SummaryRead the full fact sheet
- The National Relay Service (NRS) is a 24-hour Australia-wide phone service that helps people who are deaf, are hard of hearing or have a speech impairment to use the phone.
- Professional interpreters and notetakers are widely available for deaf and deafblind people who need help with communication.
- There are a number of personal assistive technology devices available to help people with hearing impairment, low vision and other communication impairments. These include communication boards, computer tablets and devices that speak for you.
National Relay Service
The National Relay Service (NRS) is a 24-hour Australia-wide phone service for people who are deaf,are hard of hearing or have a speech impediment. It is also available to anyone who wants to call a person with a hearing impairment or speech impediment. The service keeps the content of all calls and the identity of callers confidential.
The NRS transmits messages via:
- internet relay
- captioned relay
- SMS relay
- video relay
- Type and Read
- Speak and Read
- Type and Listen.
When you speak to an NRS user who is deaf or hearing impaired, your words will be typed by the relay officer.
The NRS relays your calls at no extra cost beyond the cost of connecting to the service.
- For teletypewriter (TTY) or voice calls, call .
- For Speak & Listen, call .
- For SMS relay, text 0423 677 767.
A TTY (teletypewriter) is a special type of phone with a keyboard where you can type your side of the message. It also has a small display screen where you can read what the other person has said to you.
A TTY is the most common relay service for the deaf and used by NRS users.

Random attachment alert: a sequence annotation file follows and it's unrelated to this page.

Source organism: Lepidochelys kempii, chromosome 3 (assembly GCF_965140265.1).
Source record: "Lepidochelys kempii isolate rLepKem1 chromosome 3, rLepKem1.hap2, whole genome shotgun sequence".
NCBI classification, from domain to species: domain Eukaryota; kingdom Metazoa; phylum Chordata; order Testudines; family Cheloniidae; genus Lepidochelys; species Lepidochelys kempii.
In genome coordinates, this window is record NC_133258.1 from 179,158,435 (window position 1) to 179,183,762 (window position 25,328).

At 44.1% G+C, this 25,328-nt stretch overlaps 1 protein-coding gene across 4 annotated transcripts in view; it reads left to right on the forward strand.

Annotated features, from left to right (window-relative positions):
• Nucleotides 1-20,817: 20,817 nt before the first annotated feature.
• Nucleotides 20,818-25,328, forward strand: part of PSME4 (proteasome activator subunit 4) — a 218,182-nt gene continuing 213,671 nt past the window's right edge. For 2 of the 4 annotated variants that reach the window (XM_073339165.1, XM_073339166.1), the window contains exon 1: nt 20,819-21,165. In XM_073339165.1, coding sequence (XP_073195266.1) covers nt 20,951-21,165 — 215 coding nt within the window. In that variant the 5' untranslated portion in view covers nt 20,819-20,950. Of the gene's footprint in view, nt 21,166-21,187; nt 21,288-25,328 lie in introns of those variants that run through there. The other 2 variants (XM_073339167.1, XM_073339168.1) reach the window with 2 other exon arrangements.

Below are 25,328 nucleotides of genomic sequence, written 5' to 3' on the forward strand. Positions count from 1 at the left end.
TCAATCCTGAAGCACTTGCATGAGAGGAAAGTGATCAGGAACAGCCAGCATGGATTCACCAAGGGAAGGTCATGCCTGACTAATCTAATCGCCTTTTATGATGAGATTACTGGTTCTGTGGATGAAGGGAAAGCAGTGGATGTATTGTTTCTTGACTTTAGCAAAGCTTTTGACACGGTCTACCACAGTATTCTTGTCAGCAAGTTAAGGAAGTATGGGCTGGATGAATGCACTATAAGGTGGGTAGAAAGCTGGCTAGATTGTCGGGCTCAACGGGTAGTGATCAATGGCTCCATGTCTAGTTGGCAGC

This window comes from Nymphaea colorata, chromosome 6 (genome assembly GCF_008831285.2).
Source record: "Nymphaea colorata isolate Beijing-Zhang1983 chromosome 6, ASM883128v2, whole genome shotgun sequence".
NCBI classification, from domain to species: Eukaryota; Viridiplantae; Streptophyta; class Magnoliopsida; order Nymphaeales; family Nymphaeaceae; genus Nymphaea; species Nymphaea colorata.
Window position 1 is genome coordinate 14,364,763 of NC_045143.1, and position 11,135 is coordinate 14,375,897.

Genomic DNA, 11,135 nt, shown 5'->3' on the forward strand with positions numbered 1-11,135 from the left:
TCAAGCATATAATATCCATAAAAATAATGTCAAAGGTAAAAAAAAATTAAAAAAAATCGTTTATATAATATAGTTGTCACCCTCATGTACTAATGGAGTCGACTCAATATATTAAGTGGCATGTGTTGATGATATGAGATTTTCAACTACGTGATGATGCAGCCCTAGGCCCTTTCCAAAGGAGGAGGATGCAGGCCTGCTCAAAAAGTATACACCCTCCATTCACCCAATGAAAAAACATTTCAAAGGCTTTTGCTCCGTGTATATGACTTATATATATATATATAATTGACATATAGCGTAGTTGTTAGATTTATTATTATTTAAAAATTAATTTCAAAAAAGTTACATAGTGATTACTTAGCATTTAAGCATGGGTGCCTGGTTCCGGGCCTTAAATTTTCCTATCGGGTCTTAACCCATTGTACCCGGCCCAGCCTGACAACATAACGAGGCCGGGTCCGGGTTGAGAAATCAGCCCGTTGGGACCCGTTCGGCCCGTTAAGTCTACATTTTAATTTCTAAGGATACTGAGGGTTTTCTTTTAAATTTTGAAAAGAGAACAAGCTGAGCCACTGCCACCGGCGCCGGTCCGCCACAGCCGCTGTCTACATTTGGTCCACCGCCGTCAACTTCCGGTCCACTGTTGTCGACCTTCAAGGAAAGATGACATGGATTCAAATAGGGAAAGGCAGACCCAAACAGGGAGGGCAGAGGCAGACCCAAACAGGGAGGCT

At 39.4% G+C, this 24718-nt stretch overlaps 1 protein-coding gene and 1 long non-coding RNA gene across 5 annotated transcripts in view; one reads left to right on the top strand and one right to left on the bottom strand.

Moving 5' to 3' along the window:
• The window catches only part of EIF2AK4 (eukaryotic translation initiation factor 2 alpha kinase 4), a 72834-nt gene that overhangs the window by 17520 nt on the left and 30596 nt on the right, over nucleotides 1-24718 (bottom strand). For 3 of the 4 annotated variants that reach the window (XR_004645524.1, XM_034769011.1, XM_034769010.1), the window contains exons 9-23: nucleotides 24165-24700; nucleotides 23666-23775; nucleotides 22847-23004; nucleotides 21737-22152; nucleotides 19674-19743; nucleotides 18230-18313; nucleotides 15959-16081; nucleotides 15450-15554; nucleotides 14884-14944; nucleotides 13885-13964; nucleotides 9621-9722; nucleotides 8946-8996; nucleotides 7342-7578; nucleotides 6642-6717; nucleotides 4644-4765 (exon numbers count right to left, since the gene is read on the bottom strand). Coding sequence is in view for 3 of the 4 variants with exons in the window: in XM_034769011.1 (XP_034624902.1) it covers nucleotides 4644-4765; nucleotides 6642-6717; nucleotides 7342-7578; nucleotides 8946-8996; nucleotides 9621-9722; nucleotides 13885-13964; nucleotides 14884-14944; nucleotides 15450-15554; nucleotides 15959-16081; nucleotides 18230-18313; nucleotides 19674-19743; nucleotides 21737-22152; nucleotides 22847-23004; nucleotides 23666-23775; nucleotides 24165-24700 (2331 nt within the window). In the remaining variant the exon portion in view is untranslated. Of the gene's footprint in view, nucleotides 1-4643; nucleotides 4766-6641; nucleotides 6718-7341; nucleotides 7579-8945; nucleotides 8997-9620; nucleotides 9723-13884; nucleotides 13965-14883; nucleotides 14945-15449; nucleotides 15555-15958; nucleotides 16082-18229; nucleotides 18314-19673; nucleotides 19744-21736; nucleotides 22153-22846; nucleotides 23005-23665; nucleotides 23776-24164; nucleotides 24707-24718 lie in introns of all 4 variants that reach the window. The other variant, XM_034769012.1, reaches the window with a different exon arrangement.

Interpreters and notetakers
Professional interpreters and notetakers are widely available for deaf and deafblind people who need extra help with communication.
A number of deaf and interpreting organisations can provide Australian Sign Language (Auslan) interpreters either in person or remotely via videoconferencing technology (where the person appears on a screen).
Notetakers can keep a written record of what is said on behalf of deaf people and can be critical in situations where notes are expected to be taken, such as a university lecture. If a deaf person is watching an interpreter signing to them, it is impossible to take good notes at the same time.
Situations where interpreters and notetakers are useful include:
- education (university courses, parent–teacher interviews)
- job interviews
- legal situations including at court
- medical appointments
- public events
- staff meetings
- theatre and the arts
- vocational training.
Personal assistive devices
There are a range of personal assistive devices on the market to help people with hearing impairment, low vision and other communication impairments.
Devices for deaf or hearing-impaired people include:
- listening/hearing devices – including loop systems
- modified phones – including TTY
- voice amplifiers.
Devices for blind or visually impaired people include:
- alerting devices – systems that sound an audible alarm or vibrate to alert a person with low vision to events in and around their home
- book alternatives (for example, large print, braille, audio books, ebook readers)
- large and other specialty keyboards
- large print equipment such as calculators
- light and colour detectors and readers – help people to detect objects around them or measure the presence and intensity of light
- talking colour detectors – hand-held devices that detect and announce the colour of a surface it is pointed to.
Other assistive technology devices for people with other communication difficulties include:
- communication software and apps
- speech-generating devices
- communication boards and similar devices
- voice amplifiers.
The Royal Institute for Deaf and Blind Children (RIDBC) Auslan Tutor is a portable video-based Auslan teaching resource developed specifically for mobile devices. It is available for download on iPhone, iPad and iPod touch on the App Store, and Android devices on Google Play.